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This article in CS

  1. Vol. 50 No. 2, p. 467-477
    Received: Feb 20, 2009

    * Corresponding author(s): p.setimela@cgiar.org
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Toward a Cost-Effective Fingerprinting Methodology to Distinguish Maize Open-Pollinated Varieties

  1. Marilyn L. Warburtona,
  2. Peter Setimela *b,
  3. Jorge Francoc,
  4. Hugo Cordovad,
  5. Kevin Pixleyd,
  6. Marianne Bänzigere,
  7. Susanne Dreisigackerd,
  8. Claudia Bedoyad and
  9. John MacRobertb
  1. a USDA ARS CHPRRU, Box 9555, Mississippi State, MS 39762
    b Maize Program, CIMMYT, P.O. Box MP 163, Harare, Zimbabwe
    c Facultad de Agronomía, Univ. de la Republica, Ave. Garzón 780, Montevideo, Uruguay
    d CIMMYT, Apdo. Postal 6-641, 06600 Mexico, D.F., Mexico
    e Maize Program, CIMMYT, P.O. Box 1041, Village Market-00621, ICRAF House, United Nations Ave., Kenya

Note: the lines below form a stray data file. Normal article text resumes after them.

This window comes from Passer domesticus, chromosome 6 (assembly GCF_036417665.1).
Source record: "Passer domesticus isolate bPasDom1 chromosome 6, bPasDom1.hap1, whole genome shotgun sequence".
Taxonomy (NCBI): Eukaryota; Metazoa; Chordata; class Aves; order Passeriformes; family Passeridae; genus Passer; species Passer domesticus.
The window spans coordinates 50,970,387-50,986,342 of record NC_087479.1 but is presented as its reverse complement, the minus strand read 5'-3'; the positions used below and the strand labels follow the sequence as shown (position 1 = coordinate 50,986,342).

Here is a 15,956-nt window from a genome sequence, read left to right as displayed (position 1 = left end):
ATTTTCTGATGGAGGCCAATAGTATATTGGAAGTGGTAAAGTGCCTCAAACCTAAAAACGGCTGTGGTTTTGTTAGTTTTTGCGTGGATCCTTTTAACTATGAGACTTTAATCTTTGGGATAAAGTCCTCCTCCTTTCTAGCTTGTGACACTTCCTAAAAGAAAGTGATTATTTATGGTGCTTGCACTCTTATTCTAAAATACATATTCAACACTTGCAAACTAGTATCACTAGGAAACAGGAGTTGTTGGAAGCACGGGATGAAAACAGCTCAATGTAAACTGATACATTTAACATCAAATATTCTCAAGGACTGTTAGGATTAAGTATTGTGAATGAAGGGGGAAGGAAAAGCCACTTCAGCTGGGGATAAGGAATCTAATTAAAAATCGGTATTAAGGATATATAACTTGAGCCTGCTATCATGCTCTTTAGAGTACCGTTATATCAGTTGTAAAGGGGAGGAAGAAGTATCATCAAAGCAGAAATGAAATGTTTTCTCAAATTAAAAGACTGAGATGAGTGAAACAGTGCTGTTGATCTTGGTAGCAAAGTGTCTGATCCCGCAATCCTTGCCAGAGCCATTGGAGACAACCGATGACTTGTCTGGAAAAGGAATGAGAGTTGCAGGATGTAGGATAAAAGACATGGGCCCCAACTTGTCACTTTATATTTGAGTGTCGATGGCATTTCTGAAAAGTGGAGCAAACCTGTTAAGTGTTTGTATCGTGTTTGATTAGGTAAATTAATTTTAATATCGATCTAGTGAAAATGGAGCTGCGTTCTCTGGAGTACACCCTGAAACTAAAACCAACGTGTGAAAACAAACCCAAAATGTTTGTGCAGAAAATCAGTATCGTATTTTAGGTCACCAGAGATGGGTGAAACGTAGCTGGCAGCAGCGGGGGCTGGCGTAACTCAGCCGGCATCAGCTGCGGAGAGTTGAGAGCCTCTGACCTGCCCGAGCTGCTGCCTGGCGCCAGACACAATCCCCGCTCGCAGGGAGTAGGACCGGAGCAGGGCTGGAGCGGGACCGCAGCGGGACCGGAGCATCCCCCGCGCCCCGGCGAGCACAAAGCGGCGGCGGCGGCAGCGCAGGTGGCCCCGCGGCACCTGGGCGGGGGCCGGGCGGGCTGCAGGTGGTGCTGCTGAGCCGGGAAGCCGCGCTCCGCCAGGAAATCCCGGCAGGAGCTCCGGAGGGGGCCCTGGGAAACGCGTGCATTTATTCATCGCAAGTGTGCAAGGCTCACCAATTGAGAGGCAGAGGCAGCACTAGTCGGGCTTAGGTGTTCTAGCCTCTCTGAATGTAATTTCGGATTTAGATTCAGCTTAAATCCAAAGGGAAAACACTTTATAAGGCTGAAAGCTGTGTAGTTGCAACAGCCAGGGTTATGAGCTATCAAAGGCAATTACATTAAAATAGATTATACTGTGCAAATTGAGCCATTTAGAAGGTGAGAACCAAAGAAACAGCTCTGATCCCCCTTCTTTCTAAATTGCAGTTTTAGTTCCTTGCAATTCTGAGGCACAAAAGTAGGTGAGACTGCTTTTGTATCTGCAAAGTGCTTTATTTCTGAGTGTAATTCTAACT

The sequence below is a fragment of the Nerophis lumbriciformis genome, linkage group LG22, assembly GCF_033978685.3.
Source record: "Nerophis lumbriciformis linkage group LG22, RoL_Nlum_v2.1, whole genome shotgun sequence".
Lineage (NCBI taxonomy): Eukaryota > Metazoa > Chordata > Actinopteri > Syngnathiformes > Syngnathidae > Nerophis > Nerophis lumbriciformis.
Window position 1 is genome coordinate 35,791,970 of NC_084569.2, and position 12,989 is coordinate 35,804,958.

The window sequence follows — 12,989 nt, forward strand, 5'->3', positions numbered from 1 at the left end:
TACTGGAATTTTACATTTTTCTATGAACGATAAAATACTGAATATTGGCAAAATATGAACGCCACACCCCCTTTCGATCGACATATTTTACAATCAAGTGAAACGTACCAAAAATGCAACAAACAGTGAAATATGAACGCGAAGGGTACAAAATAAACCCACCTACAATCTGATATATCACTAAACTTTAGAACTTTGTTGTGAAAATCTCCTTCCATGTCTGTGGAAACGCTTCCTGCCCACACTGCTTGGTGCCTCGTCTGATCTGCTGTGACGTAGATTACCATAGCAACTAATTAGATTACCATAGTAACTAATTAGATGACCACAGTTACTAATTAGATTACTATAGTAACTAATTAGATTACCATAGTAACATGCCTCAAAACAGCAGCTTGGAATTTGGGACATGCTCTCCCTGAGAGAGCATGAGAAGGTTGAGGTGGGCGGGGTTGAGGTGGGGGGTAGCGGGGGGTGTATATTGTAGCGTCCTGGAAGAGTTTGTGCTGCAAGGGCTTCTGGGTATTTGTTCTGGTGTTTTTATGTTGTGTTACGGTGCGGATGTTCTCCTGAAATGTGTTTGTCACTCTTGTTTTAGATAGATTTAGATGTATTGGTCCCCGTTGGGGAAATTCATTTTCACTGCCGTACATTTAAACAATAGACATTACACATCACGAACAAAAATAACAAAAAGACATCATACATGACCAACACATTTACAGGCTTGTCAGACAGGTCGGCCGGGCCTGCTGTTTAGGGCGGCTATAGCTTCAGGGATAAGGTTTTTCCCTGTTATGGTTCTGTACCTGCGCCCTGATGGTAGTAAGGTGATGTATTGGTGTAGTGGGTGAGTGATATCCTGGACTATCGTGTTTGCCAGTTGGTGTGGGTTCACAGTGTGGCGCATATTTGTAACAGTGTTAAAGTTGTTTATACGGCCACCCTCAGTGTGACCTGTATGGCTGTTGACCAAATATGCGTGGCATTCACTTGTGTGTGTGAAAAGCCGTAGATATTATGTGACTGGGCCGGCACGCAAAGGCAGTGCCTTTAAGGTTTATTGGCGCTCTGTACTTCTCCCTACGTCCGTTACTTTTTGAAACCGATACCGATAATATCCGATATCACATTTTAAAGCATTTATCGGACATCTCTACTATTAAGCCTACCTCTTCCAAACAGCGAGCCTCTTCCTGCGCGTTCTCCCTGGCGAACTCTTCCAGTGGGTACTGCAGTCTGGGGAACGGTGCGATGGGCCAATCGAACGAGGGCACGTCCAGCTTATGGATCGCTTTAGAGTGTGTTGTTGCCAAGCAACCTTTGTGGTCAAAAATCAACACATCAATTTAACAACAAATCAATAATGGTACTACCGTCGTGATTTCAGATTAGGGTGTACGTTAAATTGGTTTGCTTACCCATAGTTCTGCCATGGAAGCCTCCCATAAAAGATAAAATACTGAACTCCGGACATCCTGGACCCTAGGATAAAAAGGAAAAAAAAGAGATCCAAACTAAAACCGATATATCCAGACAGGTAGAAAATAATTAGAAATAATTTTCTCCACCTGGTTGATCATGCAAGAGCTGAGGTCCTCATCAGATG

In Africa, many smallholder farmers grow open-pollinated maize (Zea mays L.) varieties (OPVs), which allow seed recycling and outyield traditional unimproved landraces. Seeds of productive OPVs are provided to farmers, often by nongovernmental organizations (NGOs) that help farmers access improved seeds, particularly following disasters in which original seed is lost. However, NGOs often rely on local seed suppliers to provide seed, and in some years the seeds provided to the farmers are suspected not to be of the promised variety. Here we present methodology to prove within a high level of confidence if two samples of seeds are the same genetic population or not, despite the difficulties involved in fingerprinting heterologous populations. In addition to heterogeneity within populations, difficulties can include sampling errors, differences in the fields or years in which the seeds were multiplied, and seed mixing. Despite these confounding sources of variation, we show the possibility to conclusively differentiate each of the populations used in this work. This methodology will allow breeders, seed companies, government agencies, and NGOs to ensure the purity and identity of high-yielding, locally adapted OPVs reach farmers so they can generate the highest yields possible in their fields.

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